Keeping good records here will help you decide if you made the correct choices for varieties or if you need to make some changes for the following season. It may seem like a lot of work, but if growing food is anything other than a casual hobby, this is important to know:
- Date(s) of harvest for each type of crop. This can then be cross-referenced with the planting dates to see how long it took from seed to harvest.
- Pounds or kilograms of each crop. If you do not possess a scale, then at least count how many items of each and their relative sizes.
- The disposition of the crops. If you are not selling them, why would you care where they go? Because unless your intent is to donate the produce or give it all to family and friends, you may realize that you are producing way more than you need to be. This might mean that you can scale back your time and investment the following season or that you need to make additional plans for what to do with the bounty (freezing, storing, canning, baking, etc.)?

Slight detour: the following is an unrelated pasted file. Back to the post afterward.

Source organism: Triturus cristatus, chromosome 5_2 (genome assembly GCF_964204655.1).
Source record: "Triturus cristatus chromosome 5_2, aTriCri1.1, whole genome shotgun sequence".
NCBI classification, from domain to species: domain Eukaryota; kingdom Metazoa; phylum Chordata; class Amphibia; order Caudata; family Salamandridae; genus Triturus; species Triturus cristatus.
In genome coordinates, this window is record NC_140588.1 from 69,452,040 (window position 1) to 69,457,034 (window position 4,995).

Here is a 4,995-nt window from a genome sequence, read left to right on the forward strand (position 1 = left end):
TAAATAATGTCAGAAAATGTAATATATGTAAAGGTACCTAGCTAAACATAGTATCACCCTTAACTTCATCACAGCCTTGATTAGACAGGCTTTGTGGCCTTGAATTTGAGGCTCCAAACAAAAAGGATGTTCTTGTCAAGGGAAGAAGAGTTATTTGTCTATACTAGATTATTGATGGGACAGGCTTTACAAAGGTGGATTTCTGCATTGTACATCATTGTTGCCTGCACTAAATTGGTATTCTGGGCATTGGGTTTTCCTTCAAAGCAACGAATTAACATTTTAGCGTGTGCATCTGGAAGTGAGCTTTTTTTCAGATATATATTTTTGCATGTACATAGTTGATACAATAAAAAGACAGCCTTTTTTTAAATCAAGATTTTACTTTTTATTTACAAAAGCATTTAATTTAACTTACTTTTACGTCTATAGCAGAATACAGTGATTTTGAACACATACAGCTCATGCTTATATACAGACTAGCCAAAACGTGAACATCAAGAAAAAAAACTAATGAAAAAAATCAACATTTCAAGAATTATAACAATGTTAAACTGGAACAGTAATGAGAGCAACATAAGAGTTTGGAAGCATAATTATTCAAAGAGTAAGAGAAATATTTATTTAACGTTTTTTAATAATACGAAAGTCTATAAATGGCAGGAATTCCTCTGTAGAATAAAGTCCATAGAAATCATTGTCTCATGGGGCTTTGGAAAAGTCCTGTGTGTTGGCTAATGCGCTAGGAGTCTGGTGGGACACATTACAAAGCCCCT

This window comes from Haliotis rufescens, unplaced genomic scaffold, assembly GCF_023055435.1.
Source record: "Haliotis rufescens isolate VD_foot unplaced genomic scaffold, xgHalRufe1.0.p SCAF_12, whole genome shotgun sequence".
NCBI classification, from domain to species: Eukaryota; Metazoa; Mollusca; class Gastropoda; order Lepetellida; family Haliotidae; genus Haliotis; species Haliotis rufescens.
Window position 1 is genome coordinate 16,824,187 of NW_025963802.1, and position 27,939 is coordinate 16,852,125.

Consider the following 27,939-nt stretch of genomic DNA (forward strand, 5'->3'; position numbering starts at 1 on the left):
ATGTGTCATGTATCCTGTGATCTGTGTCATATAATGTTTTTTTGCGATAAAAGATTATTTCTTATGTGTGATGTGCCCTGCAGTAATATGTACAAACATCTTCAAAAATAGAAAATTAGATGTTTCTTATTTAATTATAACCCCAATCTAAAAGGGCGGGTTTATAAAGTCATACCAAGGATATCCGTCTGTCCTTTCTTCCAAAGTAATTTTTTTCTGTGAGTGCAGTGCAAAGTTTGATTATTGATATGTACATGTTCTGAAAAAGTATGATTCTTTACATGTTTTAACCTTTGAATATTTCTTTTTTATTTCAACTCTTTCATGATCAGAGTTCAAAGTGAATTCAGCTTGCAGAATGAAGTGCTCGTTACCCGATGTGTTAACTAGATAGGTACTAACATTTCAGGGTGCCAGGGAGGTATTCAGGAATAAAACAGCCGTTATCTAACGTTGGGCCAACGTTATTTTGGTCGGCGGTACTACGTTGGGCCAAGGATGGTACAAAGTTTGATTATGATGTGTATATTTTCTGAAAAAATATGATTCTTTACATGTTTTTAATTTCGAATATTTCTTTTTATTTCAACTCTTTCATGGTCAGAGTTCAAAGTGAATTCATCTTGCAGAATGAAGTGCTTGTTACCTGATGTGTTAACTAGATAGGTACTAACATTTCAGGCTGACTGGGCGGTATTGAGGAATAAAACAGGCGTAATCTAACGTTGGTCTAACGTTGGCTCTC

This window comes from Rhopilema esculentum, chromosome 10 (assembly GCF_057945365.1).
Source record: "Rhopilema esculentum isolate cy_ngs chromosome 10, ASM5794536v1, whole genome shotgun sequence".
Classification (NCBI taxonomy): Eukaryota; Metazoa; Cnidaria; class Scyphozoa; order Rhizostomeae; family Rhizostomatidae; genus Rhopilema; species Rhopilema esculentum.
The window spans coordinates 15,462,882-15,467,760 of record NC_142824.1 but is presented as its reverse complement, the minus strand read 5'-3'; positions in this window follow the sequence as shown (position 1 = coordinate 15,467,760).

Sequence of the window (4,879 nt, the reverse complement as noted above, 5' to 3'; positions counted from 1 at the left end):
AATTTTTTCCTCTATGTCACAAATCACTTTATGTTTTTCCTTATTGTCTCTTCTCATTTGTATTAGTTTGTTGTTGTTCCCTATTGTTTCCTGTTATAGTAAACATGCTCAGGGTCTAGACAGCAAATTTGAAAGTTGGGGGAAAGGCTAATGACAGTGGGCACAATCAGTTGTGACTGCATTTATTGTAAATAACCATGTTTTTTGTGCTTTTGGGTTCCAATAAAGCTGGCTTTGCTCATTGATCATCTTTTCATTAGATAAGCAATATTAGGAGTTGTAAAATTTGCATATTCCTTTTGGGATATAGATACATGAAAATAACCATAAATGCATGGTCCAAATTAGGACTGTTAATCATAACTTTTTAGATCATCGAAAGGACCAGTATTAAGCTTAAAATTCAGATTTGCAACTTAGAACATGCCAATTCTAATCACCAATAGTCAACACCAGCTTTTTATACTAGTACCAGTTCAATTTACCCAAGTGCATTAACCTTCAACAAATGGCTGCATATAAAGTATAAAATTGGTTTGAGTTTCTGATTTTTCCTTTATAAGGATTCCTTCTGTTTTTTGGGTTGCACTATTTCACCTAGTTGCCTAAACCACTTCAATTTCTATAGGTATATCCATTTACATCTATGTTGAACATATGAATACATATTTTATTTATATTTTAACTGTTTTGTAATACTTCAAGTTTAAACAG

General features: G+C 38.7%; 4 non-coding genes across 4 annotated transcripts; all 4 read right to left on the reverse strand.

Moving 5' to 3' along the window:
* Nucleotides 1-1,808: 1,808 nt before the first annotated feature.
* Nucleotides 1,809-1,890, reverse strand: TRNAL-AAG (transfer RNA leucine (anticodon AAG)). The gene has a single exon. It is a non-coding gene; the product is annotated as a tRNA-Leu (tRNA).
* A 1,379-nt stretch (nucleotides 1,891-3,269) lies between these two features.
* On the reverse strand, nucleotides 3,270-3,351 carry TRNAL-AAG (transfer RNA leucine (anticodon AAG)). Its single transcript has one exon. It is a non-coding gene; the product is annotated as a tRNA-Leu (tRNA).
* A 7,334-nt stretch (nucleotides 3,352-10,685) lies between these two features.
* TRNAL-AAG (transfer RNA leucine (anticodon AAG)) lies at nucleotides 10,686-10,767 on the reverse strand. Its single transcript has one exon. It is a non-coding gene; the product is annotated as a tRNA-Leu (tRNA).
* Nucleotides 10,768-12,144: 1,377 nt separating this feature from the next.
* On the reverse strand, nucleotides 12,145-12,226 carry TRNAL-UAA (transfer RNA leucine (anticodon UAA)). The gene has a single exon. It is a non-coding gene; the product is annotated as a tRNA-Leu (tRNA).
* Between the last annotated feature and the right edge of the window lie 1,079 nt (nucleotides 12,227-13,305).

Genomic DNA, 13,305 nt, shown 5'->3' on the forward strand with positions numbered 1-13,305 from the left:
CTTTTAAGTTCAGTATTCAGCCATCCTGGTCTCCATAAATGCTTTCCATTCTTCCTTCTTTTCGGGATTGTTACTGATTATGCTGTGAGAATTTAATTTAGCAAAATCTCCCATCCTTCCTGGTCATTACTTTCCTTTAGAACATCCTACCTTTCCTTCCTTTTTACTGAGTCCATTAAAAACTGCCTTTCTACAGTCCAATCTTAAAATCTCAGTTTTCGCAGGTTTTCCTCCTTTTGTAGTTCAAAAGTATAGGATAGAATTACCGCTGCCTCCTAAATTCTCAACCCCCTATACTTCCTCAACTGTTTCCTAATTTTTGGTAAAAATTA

After the final harvest at the end of the season, it is good to keep records of what was done. It is easy to put it off, but can be difficult to recall later what it was that you actually did with the space. Leave room in your journal to record things like:
- What was done to the site after the last harvest? Was it tilled? Did a cover crop get seeded and if so, how much and what? Was the garden left as-is?
- Was any compost or other amendment added to over-winter? Again, if so, what, how much, and where did it come from? Did you leave any crops in the ground for future winter harvest such as root vegetables?
Make sure to note anything else at this stage in the journal on general thoughts for the past season, or the one ahead. This does not mean you are bound to it, but it may be useful when starting the planning phases of next year’s garden journal.
Include pictures, doodles, anecdotes, dirt smudges, or anything that makes it yours. It is a planning tool for your individual site and could become a treasured family heirloom in the future.